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Insulating Glass Production: the 3 Most Critical Points

Insulating Glass production machinery

Above: Hartung's Automated Forel Commercial IG Line. Photo courtesy of Quanex.

All parts of insulating glass manufacturing are important. But uncompromising quality on these three points can best help prevent unit failure.

Reliable production of quality insulating glass depends on many little things going right throughout the fabrication process. Some of today’s market dynamics, however, have made this process more challenging than ever.

In the face of ongoing labor shortages, evolving production techniques and an ever-increasing demand for higher performance, what is to be done? It’s worth taking a step back, identifying which components of an IG unit are the most critical and ensuring that every operator is well-versed on how to spot potential errors.

Operators are, after all, the first line of defense against a bad IG unit. Their ability to understand both how and why certain elements of production can lead to unit failure is important. Let’s examine three points that are important to get right every time.

Prevent unit failure

1. Protect the desiccant

Desiccant plays one of the most important roles in long-term IG performance, preventing moisture accumulation within the unit’s interior. Without desiccant, even a perfectly sealed IG unit can begin to show condensation in the air space shortly after it’s been assembled. But your desiccant’s ability to perform this essential task over the long term isn’t guaranteed if the right protocols and best practices aren’t in place on your shop floor.

Whether it is a separate, powdered component, or it is incorporated into the spacer material, the desiccant’s job is to absorb moisture from its surrounding environment, but its ability to perform this task is not infinite. Molecular sieve, the most common desiccant used in IG, has a very strong affinity for moisture even at very low humidity. A desiccant-filled spacer left out and exposed long enough, to even a modest 20 percent relative humidity, can potentially absorb up to 80 percent of its total moisture capacity before it even makes it into your IG unit.

The solution is simple. Protect the desiccant at all stages of production—from storage and filling to final IG assembly. Protecting the desiccant from exposure to fresh air when not in use limits its potential to waste desiccating capacity before it’s applied, helping it to deliver proper performance once sealed into the unit.

2. Ensure a good primary seal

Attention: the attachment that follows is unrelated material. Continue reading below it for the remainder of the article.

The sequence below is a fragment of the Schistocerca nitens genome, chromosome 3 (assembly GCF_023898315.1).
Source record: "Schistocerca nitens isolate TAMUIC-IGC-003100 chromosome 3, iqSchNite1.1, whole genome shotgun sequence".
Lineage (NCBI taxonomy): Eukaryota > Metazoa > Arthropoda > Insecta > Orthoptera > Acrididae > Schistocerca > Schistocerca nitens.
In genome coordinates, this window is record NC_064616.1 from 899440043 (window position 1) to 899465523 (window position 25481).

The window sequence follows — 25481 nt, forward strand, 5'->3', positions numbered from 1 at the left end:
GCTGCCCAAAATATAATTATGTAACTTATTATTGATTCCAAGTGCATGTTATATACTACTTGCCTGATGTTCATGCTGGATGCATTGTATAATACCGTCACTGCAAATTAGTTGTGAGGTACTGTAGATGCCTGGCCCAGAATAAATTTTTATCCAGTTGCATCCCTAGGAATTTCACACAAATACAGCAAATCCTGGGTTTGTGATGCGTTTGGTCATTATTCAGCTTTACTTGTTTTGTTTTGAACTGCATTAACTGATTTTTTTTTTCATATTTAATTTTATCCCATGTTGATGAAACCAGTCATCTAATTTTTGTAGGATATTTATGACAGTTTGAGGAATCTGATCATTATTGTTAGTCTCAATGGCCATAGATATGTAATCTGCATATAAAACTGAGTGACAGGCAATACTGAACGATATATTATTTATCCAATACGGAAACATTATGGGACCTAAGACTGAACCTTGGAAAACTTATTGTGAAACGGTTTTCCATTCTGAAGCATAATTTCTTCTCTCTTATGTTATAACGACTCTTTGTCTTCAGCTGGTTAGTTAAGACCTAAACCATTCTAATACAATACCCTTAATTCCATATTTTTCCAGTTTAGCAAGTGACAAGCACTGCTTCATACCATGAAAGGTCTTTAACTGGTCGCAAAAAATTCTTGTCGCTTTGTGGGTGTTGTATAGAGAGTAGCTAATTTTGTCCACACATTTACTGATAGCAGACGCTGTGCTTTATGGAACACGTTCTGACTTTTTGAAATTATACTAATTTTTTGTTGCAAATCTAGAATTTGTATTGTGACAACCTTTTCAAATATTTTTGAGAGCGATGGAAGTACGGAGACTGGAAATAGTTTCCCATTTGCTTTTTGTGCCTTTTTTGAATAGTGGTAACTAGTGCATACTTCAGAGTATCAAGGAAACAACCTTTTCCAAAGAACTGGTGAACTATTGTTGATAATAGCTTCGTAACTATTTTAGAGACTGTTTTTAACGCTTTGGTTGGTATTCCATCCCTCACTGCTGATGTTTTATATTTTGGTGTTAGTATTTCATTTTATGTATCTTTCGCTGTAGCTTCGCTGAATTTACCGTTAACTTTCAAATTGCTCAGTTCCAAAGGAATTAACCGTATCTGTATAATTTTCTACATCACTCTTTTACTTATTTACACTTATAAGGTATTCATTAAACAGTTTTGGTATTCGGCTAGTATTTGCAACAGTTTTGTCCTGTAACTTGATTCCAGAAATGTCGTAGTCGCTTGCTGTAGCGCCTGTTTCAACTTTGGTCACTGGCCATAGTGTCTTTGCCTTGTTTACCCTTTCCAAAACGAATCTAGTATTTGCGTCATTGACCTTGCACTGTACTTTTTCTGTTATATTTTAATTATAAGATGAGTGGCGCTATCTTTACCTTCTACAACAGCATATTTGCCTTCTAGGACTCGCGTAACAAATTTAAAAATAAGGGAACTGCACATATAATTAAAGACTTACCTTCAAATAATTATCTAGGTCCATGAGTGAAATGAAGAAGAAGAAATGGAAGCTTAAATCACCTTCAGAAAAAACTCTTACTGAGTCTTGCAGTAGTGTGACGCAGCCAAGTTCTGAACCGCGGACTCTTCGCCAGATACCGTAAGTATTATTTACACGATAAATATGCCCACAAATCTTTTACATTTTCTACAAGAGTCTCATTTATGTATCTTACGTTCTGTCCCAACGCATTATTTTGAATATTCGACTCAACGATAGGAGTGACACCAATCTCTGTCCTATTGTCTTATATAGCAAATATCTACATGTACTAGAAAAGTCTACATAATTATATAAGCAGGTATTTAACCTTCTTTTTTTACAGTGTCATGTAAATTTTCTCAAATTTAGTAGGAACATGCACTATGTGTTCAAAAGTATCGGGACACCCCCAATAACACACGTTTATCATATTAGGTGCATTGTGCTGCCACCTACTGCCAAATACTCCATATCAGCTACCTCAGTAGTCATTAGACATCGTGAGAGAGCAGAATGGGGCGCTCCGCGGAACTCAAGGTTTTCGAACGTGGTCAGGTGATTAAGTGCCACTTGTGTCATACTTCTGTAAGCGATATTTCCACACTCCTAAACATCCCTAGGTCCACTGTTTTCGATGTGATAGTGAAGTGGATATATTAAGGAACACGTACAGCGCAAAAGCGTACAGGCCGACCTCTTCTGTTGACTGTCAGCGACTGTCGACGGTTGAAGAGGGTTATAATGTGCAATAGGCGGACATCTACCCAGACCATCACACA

A good primary seal starts with a good sealant profile. Make sure your primary sealant is properly placed and not over- or under-filled. Avoid skips or voids in the primary sealant, as this is the main moisture/gas barrier.

Next, it’s essential to close the start/stop joint(s) of the spacer on your unit, bringing the two ends of the spacer together as closely as possible and sealing it. If the spacer ends are not joined/sealed, this could be a path for moisture/gas and potential for desiccant to get into the air space. Finally, once the unit is pressed, verify that the primary sealant is fully pressed out and wetted to the glass and spacer. Examine the seal with a flashlight—fully wetted PIB should be a solid, flat black.

Checking these criteria on the first few units out of the press should give you a good indication of whether any adjustments are needed.

3. Properly apply the secondary seal

The secondary seal ensures the structural integrity of the unit, helping it withstand temperature fluctuations and dynamic pressure changes inherent to demanding commercial applications.

First, the spacer should be consistently inset to allow for a proper secondary sealant depth. Consult the sealant supplier for sealant depth recommendations to meet structural performance standards. Thicker glass, larger units or units intended for highly demanding applications may require more sealant depth.

Next, be sure that the inset is properly filled (avoid slumping or dishing in the center). Sealants can sometimes flow up the sides of the glass first, making it look as though the inset is fully filled when the center might actually be much shallower. Remember that the structural effectiveness of the secondary sealant is dependent on a proper fill. Once the proper depth is achieved, check for and close any joints or gaps, and fix any bulges that extend past the glass edges.

Finally, good racking practices are essential to ensure units are protected while they cure. Be sure that racks are clean and free of old sealant material. Dust and debris can become embedded in a freshly applied secondary sealant, reducing its strength, while old sealant material can bond to freshly applied sealant and damage the secondary seal when the unit is moved. Support strips should be firm and wide enough to fully support the weight of your unit without compressing—if your unit sinks into the support, the strip can displace the secondary sealant. Poor racking can cause an otherwise good unit to fail earlier than expected.

While there are many factors that contribute to high-quality IG, these are some of the most important to prevent failure. Ensuring that employees are well-versed on these essentials can help contribute to fewer failures and a fabricator’s ability to maintain your good reputation. Consult with trusted component and equipment suppliers for ongoing training programs and best practices.


Joe Erb

Joe Erb

Joe Erb is national account manager for Quanex Building Products.


Doug Hauck

Doug Hauck is senior technical service engineer for Quanex Building Products.